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Welcome to Calligraphic Arts

A Brief History of Calligraphy Art Pens

The rich history of beautiful lettering or calligraphy would be incomplete without a brief discussion of the tools of the trade. This page is dedicated to providing you with helpful information on the various instruments used throughout history. Ancient civilizations using cuneiform employed a stylus to create inscriptions on clay tablets. These instruments were commonly used by the Babylonians and Sumerians. Similarly, the ancient Romans used a stylus with wax tablets. Chinese characters were traditionally formed with a brush, reinforcing the perception of graceful, flowing strokes. Reed pens and quills were effectively used by monks in the Middle Ages, and quills are still used by some calligraphers in these modern times.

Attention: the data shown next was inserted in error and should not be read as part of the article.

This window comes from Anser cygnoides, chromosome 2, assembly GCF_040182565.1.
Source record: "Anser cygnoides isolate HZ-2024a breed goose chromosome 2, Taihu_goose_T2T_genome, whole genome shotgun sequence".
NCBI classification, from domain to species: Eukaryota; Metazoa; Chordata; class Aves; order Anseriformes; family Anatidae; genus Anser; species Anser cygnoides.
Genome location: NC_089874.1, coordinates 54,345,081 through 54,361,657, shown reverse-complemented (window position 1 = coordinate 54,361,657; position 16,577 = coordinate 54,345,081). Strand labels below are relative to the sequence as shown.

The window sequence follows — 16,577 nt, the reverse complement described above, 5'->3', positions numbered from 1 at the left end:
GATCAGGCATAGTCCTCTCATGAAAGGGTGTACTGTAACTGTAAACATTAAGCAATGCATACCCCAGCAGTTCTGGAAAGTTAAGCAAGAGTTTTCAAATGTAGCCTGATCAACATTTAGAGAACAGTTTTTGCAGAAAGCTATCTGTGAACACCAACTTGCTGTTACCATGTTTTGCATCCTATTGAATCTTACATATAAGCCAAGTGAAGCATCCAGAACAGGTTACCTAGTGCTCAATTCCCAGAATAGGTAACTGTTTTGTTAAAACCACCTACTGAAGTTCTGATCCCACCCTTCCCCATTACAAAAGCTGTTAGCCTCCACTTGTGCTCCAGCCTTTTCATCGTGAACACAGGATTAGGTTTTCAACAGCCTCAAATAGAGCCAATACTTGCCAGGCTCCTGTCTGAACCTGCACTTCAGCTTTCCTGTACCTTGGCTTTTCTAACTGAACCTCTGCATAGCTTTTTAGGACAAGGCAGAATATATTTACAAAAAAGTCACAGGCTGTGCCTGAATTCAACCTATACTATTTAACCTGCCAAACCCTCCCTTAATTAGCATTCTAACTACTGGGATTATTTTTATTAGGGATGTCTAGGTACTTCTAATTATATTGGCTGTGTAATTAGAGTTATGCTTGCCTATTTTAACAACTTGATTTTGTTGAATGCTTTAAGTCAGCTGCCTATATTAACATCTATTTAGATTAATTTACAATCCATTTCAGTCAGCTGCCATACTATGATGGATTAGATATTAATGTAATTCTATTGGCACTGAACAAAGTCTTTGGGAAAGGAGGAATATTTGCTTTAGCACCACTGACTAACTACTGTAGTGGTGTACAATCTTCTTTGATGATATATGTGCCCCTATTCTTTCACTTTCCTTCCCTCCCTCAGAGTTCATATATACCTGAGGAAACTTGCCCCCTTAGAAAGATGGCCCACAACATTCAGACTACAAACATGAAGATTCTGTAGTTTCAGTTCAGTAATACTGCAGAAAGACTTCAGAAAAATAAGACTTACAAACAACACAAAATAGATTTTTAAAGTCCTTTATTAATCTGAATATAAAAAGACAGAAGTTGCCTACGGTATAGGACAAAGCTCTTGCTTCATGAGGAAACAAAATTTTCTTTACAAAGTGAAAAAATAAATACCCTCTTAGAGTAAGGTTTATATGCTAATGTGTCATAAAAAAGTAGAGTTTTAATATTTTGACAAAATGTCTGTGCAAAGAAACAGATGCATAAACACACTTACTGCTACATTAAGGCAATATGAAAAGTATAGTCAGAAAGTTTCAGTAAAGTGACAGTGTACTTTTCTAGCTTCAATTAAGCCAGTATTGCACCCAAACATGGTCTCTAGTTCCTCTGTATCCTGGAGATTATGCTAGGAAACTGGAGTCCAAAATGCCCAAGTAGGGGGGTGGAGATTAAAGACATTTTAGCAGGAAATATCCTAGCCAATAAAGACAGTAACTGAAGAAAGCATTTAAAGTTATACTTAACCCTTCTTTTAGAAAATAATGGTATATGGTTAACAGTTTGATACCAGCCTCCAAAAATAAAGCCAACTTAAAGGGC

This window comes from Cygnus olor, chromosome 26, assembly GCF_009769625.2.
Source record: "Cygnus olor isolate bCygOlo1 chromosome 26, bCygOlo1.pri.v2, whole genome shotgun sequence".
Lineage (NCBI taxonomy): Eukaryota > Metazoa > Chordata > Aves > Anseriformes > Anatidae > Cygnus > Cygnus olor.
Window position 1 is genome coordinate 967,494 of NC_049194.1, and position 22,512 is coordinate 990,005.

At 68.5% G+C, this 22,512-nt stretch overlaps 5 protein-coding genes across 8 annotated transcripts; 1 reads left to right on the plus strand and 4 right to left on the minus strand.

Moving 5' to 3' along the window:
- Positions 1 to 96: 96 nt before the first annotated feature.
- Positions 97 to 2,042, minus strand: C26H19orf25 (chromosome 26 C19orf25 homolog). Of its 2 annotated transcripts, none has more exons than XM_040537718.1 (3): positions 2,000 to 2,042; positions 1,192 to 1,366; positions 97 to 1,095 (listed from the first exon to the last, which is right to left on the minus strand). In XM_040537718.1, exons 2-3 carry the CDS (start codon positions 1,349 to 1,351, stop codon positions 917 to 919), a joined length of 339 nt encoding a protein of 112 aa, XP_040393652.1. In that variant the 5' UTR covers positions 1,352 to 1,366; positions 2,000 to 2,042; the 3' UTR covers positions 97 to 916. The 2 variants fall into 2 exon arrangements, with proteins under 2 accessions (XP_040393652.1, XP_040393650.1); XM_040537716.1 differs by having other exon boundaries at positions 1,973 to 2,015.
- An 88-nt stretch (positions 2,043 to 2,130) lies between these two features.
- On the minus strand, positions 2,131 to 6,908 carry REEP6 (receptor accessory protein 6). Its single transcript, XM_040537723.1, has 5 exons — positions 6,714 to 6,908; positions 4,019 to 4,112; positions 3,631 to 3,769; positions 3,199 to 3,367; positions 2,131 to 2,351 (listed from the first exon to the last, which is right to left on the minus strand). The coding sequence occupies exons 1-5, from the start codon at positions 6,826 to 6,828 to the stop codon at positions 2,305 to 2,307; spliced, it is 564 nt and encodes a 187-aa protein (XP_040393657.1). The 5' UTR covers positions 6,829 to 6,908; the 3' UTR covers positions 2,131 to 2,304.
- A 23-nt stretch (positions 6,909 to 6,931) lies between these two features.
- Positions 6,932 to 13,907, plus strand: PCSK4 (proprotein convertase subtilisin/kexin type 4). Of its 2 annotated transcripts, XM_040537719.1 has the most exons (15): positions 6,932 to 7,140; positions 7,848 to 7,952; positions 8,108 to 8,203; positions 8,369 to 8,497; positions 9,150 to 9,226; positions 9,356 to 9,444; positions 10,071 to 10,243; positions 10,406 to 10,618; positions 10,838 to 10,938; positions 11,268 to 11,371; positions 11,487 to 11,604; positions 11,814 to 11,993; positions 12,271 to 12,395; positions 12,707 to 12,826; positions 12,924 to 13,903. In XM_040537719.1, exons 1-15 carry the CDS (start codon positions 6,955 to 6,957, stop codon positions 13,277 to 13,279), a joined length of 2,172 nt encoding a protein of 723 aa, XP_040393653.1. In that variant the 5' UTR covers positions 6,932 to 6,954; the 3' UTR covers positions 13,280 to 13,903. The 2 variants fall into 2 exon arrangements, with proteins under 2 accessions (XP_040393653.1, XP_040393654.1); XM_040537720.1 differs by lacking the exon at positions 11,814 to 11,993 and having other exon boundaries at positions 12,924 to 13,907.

Western calligraphers popularized the use of the dip pen. The dip pen or nib has capillaries or channels transporting the ink to the paper. By the mid 1800s Birmingham, England became the manufacturing hub for the steel pen industry. Birmingham became the center for famous pen makers with names such as Mitchell, Gillott, and Leonardt . Thousands of skilled craftsmen were employed in the industry.

Mass producing the steel dip pen provided more opportunity for the populace to learn the art of lettering and practice the skill of writing. We have included an excellent instructive image from Spencerian showing every step of the manufacturing process. Take a close look at how these fine writing instruments were made. 

Please enjoy yourself as you browse our display of nibs from near and far. Visit us often to view updates and new products.

 Spencerian Process Illustration